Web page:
The past year has seen a shift in construction’s attitude to the environment and talk has started moving to action. Let’s build on that, says Mark Reynolds
While there appears to be a mountain to climb in the fight against climate change, I believe the construction sector can, and will, be a force for positive change.
By adopting transformative solutions, many of which are available to us today, we can revolutionise how, what and where we build – but it’s going to take a monumental effort from every corner of our industry.
>> Read: The race to net zero
Small steps and big marketing campaigns won’t win the race. And, thankfully, the last year has demonstrated a shift in awareness and understanding that has led to greenwashing and empty promises being called out, and more substantial efforts being made.
Our recent annual carbon survey, conducted in October, highlighted that 85% of businesses have increased their carbon reduction efforts in the past year, and there has been a 23% rise in businesses setting scope 1, 2 and 3 targets for 2025 across their property or infrastructure portfolios.
We might just have a movement on our hands that will finally see our industry come together to tackle the biggest challenge of our time
Furthermore, 68% of global business leaders think the property and construction industry has made more progress in carbon reduction in the past year than ever before. It seems clear that talk has started moving to action.
In the wake of COP26, the media attention may have died down but the conversation thankfully is not over. I believe we might just have a movement on our hands that will finally see our industry come together to tackle the biggest challenge of our time.
A glimmer of hope
In addition to our industry carbon survey, we conducted further research with senior business leaders through YouGov. The findings paint both a promising and honest picture.
Bigger commitments, new strategies, and, importantly, a rise in reporting; it appears that businesses are in a stronger position to make major changes to how they construct and operate their property and infrastructure portfolios.
Without knowing where we are, how can we claim to know where we are going? Knowledge is power, so they say, and we must take the time to understand the data we have so that we can quantify our individual efforts. It is this information that will provide the motivation to keep pushing the boundaries.
At an industry level the Construction Leadership Council’s “CO2nstructZero” initiative has set out a framework that we can all adopt, with a measurement process to gather much-needed industry-wide data. The better we collaborate, the better we will all perform.
Over half of the organisations that responded have already changed, or plan to change, their business model to respond to the climate emergency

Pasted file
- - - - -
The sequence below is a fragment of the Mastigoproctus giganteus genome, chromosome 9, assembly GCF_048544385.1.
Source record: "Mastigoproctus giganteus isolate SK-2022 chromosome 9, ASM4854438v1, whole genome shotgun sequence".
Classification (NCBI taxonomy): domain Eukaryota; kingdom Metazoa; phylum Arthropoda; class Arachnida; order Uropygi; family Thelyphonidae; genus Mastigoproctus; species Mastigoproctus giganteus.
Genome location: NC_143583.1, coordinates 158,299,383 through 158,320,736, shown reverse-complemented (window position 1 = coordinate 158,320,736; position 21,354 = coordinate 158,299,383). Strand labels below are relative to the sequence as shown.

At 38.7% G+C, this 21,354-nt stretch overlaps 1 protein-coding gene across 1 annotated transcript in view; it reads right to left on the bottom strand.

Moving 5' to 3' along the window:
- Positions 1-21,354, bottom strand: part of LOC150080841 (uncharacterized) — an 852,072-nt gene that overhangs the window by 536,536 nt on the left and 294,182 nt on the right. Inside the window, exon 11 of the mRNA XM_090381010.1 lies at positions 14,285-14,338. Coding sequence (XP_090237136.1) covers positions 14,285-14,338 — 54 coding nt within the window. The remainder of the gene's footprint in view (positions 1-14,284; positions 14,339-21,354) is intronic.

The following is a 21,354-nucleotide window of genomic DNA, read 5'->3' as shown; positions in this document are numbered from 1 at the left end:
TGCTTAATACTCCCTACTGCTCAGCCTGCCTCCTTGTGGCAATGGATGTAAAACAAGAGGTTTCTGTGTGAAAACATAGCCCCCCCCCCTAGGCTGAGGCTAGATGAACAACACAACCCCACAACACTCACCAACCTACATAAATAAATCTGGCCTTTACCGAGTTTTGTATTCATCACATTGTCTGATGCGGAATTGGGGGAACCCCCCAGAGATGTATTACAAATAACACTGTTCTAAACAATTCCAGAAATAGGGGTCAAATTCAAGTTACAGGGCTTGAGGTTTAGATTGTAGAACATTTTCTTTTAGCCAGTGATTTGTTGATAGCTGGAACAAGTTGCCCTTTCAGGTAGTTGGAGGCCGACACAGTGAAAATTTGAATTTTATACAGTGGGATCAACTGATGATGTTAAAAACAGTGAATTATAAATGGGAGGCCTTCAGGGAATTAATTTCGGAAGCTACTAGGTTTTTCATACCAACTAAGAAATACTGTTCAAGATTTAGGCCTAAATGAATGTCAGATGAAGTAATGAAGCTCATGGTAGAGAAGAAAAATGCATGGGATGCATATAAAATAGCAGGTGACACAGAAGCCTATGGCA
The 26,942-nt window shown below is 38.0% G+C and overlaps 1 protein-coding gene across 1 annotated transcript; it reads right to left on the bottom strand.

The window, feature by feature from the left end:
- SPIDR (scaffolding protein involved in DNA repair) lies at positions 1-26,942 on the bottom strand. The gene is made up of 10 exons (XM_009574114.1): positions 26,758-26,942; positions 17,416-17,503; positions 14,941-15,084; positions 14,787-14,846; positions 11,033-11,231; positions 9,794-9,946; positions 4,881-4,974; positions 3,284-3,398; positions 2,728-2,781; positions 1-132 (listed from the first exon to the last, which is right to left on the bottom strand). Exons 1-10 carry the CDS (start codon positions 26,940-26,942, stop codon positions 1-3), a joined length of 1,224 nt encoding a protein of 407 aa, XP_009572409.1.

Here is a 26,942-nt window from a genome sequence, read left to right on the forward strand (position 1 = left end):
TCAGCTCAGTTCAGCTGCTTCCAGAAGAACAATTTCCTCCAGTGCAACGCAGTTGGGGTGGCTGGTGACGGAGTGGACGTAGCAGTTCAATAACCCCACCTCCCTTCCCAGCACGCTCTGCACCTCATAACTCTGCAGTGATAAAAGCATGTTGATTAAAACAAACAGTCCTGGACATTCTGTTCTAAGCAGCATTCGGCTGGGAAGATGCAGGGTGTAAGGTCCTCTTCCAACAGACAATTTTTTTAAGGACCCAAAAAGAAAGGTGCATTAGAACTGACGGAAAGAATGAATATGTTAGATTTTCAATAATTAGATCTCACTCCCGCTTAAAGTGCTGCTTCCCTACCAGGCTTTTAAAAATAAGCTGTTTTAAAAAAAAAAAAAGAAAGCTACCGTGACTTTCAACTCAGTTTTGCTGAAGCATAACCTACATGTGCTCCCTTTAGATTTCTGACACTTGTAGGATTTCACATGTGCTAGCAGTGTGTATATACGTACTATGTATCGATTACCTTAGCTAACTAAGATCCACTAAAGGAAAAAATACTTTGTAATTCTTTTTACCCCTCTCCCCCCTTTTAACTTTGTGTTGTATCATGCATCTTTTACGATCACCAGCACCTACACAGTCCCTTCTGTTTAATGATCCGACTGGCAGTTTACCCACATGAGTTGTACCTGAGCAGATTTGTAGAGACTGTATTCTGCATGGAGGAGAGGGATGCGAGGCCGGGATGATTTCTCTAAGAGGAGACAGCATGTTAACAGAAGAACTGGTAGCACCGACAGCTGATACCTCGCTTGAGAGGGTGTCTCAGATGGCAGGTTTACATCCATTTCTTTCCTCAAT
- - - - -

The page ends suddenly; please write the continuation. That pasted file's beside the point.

The journey that the industry has been on so far appears to be giving many leaders the confidence to challenge each other. We have seen a 180% increase in businesses supporting their clients with their carbon reduction commitments and it is this collaboration that will lead to eureka moments that will deliver the change that is needed.
Certainly the scale of the challenge appears to be hitting home. Over half of the organisations that responded have already changed, or plan to change, their business model to respond to the climate emergency.
Fundamentally changing how a business is run and, possibly, even what its core purpose is, shows a phenomenal shift as organisations recognise the true value of acting responsibly.
A hidden opportunity?
In June, the CITB announced that the construction industry will require 216,800 new workers by 2025, and in October the government published its heat and buildings strategy that referenced the need to create 240,000 skilled, green jobs by 2035.
Realising those numbers is going to be no easy feat, given the skills gap that we have with fewer people joining the industry and a war for the talent that exists.
The CLC Industry Skills Plan for 2021-25 addresses the need to improve the attractiveness of careers in construction and develop the skills needed to deliver net zero carbon targets. So, if we marry these up, could we have a solution?
There is growing hunger for change throughout the industry, from graduates and apprentices to project leaders and directors – although the findings from our survey indicated a 20% drop in leaders recognising the impact that acting sustainably can have on recruitment and retention.
We need ambitious carbon reduction targets and inclusive programmes that bring people together with different skills and experiences
It is up to business leaders to create the culture and platform that lets our people challenge and transform us. This can only be achieved if we work with governments and academia to develop a system that encourages people to join our industry and have lasting careers.
We need ambitious carbon reduction targets with simple measures, and we need inclusive programmes that bring people together with different skills and experiences.
And we need to take others on the journey with us. Whether it is our clients or supply chain partners, we can achieve so much more together.
We are finally picking up the pace – which should be a comfort to all. But we must be relentless in our quest to decarbonise the built environment. We still have a long road ahead of us and carbon reduction is everyone’s responsibility.
Mark Reynolds is chief executive officer at Mace